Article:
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District opts out of program for healthier kids
The South-Western City Schools board of education decided the district would not participate in the state program, Healthy Choices for Healthy Children.
At a recent meeting, board members debated how involved the schools should be in the health of its students.
The Ohio Business Roundtable and the Ohio Children’s Hospital Association created Senate Bill 210, or the Healthy Choices for Healthy Children Act. It is designed to put physical activity into the school routine and help students lead healthy lifestyles. The bill would require school districts to implement 30 minutes of physical education each day and perform Body Mass Index (BMI) screenings in grades 3, 5 and 9. Those districts would report the BMI results to the Ohio Department of Health.
Lois Rapp, assistant superintendent of curriculum, said the state would implement a pilot program in the 2011/12 school year. Districts may choose to participate.
“I don’t want to be a part of it,” said board member Cathy Johnson.
She said the district is already understaffed in its nursing department. She would rather the money go towards more nurses than BMI testing.
District Superintendent Bill Wise said the mandatory 30 minutes of physical education every day would be too costly. He also said the collection and tracking of BMI results would be an additional cost.
Wise suggested the district gather information on healthy choices then send a letter to parents encouraging a healthier lifestyle for students.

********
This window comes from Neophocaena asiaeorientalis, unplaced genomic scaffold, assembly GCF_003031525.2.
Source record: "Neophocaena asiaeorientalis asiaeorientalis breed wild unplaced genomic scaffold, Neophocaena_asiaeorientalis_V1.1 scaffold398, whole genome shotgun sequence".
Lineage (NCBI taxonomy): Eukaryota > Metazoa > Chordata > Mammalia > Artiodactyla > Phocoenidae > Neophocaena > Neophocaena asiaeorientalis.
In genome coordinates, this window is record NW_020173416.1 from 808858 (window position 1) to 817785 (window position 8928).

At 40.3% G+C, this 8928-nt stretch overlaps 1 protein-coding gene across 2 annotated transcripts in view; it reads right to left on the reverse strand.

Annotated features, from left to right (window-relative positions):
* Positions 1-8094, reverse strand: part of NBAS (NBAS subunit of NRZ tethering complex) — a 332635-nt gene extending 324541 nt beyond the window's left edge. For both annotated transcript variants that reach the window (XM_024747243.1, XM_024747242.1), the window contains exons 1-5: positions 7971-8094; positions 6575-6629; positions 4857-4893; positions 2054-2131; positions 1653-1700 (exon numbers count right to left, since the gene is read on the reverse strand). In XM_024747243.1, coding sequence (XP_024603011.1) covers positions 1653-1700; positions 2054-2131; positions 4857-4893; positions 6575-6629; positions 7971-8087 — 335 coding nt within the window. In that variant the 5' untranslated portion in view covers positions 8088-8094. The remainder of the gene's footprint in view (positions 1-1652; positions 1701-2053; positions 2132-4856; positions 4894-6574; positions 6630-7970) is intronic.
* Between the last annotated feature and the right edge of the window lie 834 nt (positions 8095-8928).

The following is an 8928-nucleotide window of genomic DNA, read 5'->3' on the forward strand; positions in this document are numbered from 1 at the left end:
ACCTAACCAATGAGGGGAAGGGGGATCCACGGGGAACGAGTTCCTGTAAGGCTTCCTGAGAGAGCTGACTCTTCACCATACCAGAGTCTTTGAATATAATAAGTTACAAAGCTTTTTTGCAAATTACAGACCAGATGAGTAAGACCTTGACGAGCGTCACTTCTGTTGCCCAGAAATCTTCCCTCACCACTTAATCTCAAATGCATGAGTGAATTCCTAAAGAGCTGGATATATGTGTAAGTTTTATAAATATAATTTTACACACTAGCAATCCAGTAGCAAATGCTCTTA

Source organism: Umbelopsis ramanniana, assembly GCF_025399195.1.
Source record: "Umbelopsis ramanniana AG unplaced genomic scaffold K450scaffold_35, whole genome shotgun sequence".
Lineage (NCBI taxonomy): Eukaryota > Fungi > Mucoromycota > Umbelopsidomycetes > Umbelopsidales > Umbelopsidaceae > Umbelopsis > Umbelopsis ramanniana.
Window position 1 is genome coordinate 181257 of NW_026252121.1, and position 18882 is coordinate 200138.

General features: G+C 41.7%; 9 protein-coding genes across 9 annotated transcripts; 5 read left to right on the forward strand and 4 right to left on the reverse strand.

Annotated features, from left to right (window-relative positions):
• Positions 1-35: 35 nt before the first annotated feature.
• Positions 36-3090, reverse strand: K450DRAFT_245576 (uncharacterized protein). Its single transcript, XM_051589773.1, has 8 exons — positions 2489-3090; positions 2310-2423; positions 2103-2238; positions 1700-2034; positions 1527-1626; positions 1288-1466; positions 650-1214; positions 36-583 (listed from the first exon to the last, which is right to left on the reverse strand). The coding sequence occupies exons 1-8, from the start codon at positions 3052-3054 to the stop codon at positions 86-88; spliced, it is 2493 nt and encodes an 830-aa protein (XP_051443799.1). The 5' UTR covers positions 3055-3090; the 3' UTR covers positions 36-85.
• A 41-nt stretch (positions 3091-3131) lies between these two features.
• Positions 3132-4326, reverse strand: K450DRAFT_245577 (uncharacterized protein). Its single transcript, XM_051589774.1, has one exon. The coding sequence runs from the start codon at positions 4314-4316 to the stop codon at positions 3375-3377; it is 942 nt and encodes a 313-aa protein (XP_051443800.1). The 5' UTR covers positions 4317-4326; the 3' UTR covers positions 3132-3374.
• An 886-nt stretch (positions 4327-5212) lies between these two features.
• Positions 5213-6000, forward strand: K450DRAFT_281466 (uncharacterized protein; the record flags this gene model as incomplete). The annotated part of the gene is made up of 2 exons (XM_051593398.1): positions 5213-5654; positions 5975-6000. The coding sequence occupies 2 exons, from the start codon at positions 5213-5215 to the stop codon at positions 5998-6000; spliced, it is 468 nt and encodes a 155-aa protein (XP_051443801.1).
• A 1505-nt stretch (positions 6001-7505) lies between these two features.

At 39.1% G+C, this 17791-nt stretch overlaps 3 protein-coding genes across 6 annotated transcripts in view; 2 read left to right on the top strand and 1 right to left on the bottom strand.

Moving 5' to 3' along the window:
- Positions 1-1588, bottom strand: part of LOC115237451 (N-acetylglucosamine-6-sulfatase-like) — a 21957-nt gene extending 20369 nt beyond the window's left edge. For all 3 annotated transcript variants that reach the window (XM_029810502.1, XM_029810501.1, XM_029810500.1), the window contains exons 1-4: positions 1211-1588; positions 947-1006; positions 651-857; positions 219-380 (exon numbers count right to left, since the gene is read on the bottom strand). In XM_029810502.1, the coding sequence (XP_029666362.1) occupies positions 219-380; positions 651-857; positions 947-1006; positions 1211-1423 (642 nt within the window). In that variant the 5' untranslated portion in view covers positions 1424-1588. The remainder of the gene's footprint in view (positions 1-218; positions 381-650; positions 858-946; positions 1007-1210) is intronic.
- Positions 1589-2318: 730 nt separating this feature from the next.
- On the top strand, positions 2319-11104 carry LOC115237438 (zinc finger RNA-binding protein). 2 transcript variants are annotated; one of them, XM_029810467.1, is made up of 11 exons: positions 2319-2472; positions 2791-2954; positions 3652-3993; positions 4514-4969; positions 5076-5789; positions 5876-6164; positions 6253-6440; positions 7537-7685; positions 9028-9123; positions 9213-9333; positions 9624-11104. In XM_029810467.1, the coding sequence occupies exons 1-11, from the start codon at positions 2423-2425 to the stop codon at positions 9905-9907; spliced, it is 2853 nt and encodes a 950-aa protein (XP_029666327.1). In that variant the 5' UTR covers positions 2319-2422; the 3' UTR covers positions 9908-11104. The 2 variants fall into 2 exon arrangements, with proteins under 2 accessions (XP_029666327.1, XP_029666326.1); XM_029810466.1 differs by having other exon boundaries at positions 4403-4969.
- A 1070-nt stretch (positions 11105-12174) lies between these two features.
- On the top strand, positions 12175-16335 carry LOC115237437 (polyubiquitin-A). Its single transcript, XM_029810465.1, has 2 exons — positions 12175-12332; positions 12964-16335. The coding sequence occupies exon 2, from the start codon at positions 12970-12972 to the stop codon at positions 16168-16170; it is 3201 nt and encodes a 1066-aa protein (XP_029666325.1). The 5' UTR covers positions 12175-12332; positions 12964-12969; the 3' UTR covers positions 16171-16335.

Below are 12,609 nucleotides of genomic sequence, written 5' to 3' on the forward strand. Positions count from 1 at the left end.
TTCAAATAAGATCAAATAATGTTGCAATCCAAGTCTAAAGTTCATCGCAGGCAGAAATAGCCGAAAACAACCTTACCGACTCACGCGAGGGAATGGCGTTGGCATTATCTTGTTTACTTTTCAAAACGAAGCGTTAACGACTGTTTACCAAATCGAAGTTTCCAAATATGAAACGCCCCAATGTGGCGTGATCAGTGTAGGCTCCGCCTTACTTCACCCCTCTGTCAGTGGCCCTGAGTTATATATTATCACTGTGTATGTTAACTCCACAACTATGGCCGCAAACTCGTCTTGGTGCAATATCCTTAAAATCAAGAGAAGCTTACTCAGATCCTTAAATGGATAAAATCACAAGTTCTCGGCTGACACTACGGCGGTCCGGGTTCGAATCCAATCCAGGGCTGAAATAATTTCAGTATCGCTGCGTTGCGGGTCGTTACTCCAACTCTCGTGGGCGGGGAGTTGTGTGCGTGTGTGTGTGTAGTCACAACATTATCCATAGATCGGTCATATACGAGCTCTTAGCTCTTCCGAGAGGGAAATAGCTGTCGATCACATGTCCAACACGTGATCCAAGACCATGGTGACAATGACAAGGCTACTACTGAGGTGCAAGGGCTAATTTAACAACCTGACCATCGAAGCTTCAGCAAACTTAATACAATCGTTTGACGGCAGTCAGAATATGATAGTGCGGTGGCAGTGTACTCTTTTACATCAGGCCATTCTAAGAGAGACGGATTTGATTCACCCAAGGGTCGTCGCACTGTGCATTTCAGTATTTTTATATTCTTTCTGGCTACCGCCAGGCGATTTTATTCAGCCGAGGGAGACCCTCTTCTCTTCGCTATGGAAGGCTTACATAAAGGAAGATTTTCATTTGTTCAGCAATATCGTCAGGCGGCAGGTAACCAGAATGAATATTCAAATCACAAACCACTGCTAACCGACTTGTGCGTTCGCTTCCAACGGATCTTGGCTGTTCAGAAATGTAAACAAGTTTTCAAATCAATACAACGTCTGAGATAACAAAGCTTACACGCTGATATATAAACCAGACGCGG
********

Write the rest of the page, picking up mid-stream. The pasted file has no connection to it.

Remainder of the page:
Board member Jo Ellen Myers said she does not think the schools should get involved. She said many parents she has talked to say they would like the school to “stay out of their business.”
“We’re taking rights away from the parents,” said Myers.
Wise said the letter would likely inform parents on how to get involved in a healthier lifestyle and encourage them to talk to their regular physician about their child’s health.
According to the Ohio Children’s Hospital Association, one in three children in the state are overweight by the age 8. Children, considered obese by 10, have an 80 percent chance of being obese as an adult. The study also found Ohio ranks fourth highest in the nation in overweight high school students.
Rapp said obese or overweight students are more likely to be targets for bullying.
For additional information on the program, go to www.healthychoiceshealthychildren.org.
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